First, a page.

Five being “Extremely useful, I use a task management system daily”
One being… “Why waste productivity time tracking productivity???”
[poll type=number min=1 max=5][/poll]
In honor of the new poll system, and me listening to the Productivityist podcast this morning on my commute.
… I swear I won’t poll-spam, @cpradio
For personal use, I don’t find them useful at all. I just keep physical notes of my current TO-DOs for a project or the day.
But for a team, some sort of ticket/task/management system is essential to keep everyone on the same playing field and to manage what should be happening in the future.
Yeah, that’s a pretty common approach I think. Having some sort of project management or shared tasks/etc at work or on a team are definitely good things to have.
I have a horrific memory myself - if I didn’t run my life (personal and professional) with a task manager I genuinely don’t know how I’d get things done, ever.
Agreed. I never used one when I did freelancing (or still do the occasional freelance job). I use it all of the time at work as I jump in and out of 3-6 different projects in a given week.
I’ve just started using Trello to manage freelance work. I like the fact that it’s visual, and I can quickly sort cards into different lists depending on how I’m dealing with them… it’s much better that having various notepads and scraps of paper around my desk, which is what I used to do.
I use Trello at work, along with TFS and I hear that the next release of TFS will have better virtualization of work items. Giving you a better look at things from a visual perspective.
I’ve just started using Trello for project management (freelancing). I have a card for each project, with unbilled time + primary contact in the description, and then use checklists/comments to keep track of major happenings, calls, links to other material, w/e. Shift them to other lists (ongoing projects, current projects, leads, completed, etc). I use Todoist for task management and it’s can’t recommend it more.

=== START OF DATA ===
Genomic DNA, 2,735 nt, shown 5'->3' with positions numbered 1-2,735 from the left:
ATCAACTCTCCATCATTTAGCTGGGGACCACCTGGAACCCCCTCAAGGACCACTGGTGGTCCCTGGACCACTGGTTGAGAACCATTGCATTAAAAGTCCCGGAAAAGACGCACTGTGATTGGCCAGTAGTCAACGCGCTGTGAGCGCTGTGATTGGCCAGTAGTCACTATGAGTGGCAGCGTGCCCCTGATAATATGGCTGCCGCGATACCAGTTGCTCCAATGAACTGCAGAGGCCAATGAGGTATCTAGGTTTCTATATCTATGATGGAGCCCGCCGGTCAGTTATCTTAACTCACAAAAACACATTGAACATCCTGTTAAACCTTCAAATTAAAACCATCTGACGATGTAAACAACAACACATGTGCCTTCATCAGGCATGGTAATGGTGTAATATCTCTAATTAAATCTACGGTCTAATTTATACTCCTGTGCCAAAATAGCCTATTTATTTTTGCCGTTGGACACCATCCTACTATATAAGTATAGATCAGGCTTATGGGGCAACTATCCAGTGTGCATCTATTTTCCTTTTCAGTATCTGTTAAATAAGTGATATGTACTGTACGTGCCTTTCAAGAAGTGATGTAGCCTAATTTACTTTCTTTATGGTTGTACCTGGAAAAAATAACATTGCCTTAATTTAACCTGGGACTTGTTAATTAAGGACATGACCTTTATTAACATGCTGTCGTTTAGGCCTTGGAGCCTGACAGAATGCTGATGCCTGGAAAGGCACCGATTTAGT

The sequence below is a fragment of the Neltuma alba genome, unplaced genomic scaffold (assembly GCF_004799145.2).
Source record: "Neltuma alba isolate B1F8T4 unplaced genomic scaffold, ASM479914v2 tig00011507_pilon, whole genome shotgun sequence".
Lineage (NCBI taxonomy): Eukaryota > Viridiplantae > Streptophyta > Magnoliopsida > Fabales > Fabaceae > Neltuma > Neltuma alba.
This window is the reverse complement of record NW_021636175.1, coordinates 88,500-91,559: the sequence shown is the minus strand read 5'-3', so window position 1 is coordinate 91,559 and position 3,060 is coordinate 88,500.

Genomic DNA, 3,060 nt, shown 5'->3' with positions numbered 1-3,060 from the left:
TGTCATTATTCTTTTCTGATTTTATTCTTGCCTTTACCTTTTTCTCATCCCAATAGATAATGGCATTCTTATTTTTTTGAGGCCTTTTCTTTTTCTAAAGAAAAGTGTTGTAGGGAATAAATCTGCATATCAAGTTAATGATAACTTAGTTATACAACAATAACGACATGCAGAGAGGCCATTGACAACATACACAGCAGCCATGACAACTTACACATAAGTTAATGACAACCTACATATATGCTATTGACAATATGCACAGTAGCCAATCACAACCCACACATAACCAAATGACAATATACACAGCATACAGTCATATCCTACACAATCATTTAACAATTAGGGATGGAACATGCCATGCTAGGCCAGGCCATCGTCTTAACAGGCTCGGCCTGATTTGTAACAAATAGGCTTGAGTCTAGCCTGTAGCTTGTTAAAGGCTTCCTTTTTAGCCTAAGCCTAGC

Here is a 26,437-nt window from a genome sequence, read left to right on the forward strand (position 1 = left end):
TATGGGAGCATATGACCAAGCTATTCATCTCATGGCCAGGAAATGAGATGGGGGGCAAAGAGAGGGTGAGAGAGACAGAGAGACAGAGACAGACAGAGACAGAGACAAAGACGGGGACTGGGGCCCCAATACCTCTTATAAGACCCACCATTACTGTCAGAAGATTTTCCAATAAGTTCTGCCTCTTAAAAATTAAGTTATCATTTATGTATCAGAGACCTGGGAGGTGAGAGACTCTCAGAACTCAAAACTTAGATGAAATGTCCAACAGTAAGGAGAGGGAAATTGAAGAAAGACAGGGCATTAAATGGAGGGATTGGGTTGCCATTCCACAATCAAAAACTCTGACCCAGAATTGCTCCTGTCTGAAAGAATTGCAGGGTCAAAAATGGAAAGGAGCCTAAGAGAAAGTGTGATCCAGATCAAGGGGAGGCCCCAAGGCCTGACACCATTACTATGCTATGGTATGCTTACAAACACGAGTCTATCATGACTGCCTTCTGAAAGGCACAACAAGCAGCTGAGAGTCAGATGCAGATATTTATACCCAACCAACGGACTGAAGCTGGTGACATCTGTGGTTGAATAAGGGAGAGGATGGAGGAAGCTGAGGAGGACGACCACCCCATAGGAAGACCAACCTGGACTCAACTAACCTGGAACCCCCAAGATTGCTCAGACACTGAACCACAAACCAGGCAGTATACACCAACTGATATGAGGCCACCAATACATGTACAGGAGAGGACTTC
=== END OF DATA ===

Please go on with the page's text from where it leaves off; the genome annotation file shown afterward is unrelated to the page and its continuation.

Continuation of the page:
You may want to try TACO if you use more than one service. It allows you to see everything in one place.
Their usefulness is mutually exclusive with the number of individuals involved in a project and/or department.
Doesn’t that apply to planning in general?
I will have to take a look at that later - at a brief glance it looks really interesting!
Hey Jeffrey (do you prefer Jeff? Jeffers?),
What is it that Todoist offers that you find useful, over and above what Trello itself offers?
I feel like (just my opinion, they’re a dime a dozen in the productivity-tools community) Trello is more of a project oriented tool. I use a card for each project - a card for each task would be very very unwieldy, as I have wayyyy too many. The problem is that then I can’t manipulate tasks - assign them contexts/tags, individual due dates, filter and search for them, make them recur, etc. Todoist is more of a task manager. It does those things - but it is NOT good at overall project management - having notes/comments/etc per project, or having that sort of broad overview. So I’ve used Todoist for awhile (and probably a dozen + others, Todoist is my favorite) for task management, and I’m just starting to use Trello as a project manager for freelance work, because I was letting things sort of fall through the cracks trying to use a combination of Evernote/email/Todoist to manage the general status of projects, follow up on leads, keep track of conversations, etc.
Clear as mud, maybe?
(Jeff is fine)